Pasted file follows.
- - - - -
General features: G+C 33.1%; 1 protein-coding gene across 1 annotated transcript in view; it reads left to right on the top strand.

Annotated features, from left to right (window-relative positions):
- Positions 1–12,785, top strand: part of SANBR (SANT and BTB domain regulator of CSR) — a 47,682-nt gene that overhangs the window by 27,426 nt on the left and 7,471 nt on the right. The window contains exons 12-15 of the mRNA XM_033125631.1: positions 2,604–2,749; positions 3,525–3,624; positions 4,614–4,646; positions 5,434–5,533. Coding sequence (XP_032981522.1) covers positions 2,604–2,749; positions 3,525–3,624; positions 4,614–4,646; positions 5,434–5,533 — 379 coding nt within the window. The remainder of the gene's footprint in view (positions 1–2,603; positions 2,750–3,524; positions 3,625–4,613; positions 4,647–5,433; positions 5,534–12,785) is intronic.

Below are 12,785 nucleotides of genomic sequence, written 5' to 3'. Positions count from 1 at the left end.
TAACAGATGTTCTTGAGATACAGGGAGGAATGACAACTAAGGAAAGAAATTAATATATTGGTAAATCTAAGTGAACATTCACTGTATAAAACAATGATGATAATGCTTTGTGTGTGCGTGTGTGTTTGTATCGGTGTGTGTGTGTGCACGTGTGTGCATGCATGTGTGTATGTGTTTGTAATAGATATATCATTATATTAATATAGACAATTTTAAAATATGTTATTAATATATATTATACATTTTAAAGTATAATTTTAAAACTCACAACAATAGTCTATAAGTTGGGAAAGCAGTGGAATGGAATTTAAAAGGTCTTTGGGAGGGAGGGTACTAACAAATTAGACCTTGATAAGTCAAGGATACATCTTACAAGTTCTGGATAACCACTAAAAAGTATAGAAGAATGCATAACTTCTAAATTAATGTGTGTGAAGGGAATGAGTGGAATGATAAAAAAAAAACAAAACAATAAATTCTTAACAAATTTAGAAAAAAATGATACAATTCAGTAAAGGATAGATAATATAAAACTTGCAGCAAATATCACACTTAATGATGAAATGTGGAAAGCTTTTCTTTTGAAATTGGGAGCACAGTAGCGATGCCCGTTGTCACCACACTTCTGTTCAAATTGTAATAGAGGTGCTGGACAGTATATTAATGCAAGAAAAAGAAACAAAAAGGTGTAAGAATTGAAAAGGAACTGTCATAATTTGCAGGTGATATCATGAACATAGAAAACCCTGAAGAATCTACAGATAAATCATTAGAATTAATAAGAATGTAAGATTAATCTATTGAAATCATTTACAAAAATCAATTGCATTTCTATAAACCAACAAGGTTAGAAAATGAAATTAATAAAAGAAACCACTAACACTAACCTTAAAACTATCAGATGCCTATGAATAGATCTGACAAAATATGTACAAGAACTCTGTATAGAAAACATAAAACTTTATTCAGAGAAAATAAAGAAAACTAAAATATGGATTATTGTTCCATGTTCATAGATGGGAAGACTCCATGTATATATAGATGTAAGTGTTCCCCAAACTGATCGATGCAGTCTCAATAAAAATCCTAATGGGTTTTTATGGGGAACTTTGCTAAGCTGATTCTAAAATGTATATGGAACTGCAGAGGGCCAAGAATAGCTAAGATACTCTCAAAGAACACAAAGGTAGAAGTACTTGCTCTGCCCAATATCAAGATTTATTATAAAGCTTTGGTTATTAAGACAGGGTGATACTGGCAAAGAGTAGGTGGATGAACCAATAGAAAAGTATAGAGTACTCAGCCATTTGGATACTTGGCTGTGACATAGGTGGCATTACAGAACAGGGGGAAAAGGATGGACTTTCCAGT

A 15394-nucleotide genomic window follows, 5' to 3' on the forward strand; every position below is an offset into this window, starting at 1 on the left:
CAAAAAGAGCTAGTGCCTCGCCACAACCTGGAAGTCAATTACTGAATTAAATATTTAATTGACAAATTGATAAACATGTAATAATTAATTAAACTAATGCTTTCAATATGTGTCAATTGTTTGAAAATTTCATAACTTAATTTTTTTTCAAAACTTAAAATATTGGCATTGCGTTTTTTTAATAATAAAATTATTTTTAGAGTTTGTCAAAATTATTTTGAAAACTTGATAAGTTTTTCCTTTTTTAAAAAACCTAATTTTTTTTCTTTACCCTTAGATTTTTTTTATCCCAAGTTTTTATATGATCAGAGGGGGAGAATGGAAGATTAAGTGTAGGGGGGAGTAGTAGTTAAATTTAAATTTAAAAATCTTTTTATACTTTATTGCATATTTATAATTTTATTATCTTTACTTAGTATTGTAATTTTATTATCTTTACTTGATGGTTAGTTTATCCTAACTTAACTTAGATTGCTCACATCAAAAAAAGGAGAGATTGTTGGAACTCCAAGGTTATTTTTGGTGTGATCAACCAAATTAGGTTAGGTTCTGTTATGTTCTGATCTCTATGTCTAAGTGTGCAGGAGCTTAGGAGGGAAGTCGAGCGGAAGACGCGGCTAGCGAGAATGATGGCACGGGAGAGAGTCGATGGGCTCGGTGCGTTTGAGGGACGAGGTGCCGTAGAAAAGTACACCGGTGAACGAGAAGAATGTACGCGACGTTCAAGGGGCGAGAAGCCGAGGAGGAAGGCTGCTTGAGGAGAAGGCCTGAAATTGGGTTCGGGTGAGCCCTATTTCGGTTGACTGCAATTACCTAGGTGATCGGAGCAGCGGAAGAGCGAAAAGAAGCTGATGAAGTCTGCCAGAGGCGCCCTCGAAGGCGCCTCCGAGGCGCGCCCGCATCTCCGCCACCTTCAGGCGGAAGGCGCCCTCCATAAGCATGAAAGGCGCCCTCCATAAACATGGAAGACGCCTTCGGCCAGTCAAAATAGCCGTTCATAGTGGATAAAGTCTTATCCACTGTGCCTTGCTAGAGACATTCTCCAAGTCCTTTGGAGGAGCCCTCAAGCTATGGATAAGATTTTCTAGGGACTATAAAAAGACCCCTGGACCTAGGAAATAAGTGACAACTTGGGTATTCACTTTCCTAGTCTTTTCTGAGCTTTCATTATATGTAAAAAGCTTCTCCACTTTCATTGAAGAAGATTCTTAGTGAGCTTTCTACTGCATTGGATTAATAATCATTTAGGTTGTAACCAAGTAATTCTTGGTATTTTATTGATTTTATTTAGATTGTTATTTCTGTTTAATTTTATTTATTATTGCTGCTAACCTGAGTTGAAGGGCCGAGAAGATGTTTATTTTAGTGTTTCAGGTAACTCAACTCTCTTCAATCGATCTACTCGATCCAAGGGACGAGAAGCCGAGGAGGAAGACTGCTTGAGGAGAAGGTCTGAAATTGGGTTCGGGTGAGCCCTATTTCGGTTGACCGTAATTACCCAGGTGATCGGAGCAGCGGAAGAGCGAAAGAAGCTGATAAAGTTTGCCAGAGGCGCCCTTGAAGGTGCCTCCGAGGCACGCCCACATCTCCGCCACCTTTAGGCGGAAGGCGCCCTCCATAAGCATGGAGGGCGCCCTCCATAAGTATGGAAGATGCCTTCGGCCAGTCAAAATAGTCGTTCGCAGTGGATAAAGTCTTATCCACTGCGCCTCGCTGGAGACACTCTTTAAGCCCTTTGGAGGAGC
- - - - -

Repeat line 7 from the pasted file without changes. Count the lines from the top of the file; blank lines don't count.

CAAAAAGAGCTAGTGCCTCGCCACAACCTGGAAGTCAATTACTGAATTAAATATTTAATTGACAAATTGATAAACATGTAATAATTAATTAAACTAATGCTTTCAATATGTGTCAATTGTTTGAAAATTTCATAACTTAATTTTTTTTCAAAACTTAAAATATTGGCATTGCGTTTTTTTAATAATAAAATTATTTTTAGAGTTTGTCAAAATTATTTTGAAAACTTGATAAGTTTTTCCTTTTTTAAAAAACCTAATTTTTTTTCTTTACCCTTAGATTTTTTTTATCCCAAGTTTTTATATGATCAGAGGGGGAGAATGGAAGATTAAGTGTAGGGGGGAGTAGTAGTTAAATTTAAATTTAAAAATCTTTTTATACTTTATTGCATATTTATAATTTTATTATCTTTACTTAGTATTGTAATTTTATTATCTTTACTTGATGGTTAGTTTATCCTAACTTAACTTAGATTGCTCACATCAAAAAAAGGAGAGATTGTTGGAACTCCAAGGTTATTTTTGGTGTGATCAACCAAATTAGGTTAGGTTCTGTTATGTTCTGATCTCTATGTCTAAGTGTGCAGGAGCTTAGGAGGGAAGTCGAGCGGAAGACGCGGCTAGCGAGAATGATGGCACGGGAGAGAGTCGATGGGCTCGGTGCGTTTGAGGGACGAGGTGCCGTAGAAAAGTACACCGGTGAACGAGAAGAATGTACGCGACGTTCAAGGGGCGAGAAGCCGAGGAGGAAGGCTGCTTGAGGAGAAGGCCTGAAATTGGGTTCGGGTGAGCCCTATTTCGGTTGACTGCAATTACCTAGGTGATCGGAGCAGCGGAAGAGCGAAAAGAAGCTGATGAAGTCTGCCAGAGGCGCCCTCGAAGGCGCCTCCGAGGCGCGCCCGCATCTCCGCCACCTTCAGGCGGAAGGCGCCCTCCATAAGCATGAAAGGCGCCCTCCATAAACATGGAAGACGCCTTCGGCCAGTCAAAATAGCCGTTCATAGTGGATAAAGTCTTATCCACTGTGCCTTGCTAGAGACATTCTCCAAGTCCTTTGGAGGAGCCCTCAAGCTATGGATAAGATTTTCTAGGGACTATAAAAAGACCCCTGGACCTAGGAAATAAGTGACAACTTGGGTATTCACTTTCCTAGTCTTTTCTGAGCTTTCATTATATGTAAAAAGCTTCTCCACTTTCATTGAAGAAGATTCTTAGTGAGCTTTCTACTGCATTGGATTAATAATCATTTAGGTTGTAACCAAGTAATTCTTGGTATTTTATTGATTTTATTTAGATTGTTATTTCTGTTTAATTTTATTTATTATTGCTGCTAACCTGAGTTGAAGGGCCGAGAAGATGTTTATTTTAGTGTTTCAGGTAACTCAACTCTCTTCAATCGATCTACTCGATCCAAGGGACGAGAAGCCGAGGAGGAAGACTGCTTGAGGAGAAGGTCTGAAATTGGGTTCGGGTGAGCCCTATTTCGGTTGACCGTAATTACCCAGGTGATCGGAGCAGCGGAAGAGCGAAAGAAGCTGATAAAGTTTGCCAGAGGCGCCCTTGAAGGTGCCTCCGAGGCACGCCCACATCTCCGCCACCTTTAGGCGGAAGGCGCCCTCCATAAGCATGGAGGGCGCCCTCCATAAGTATGGAAGATGCCTTCGGCCAGTCAAAATAGTCGTTCGCAGTGGATAAAGTCTTATCCACTGCGCCTCGCTGGAGACACTCTTTAAGCCCTTTGGAGGAGC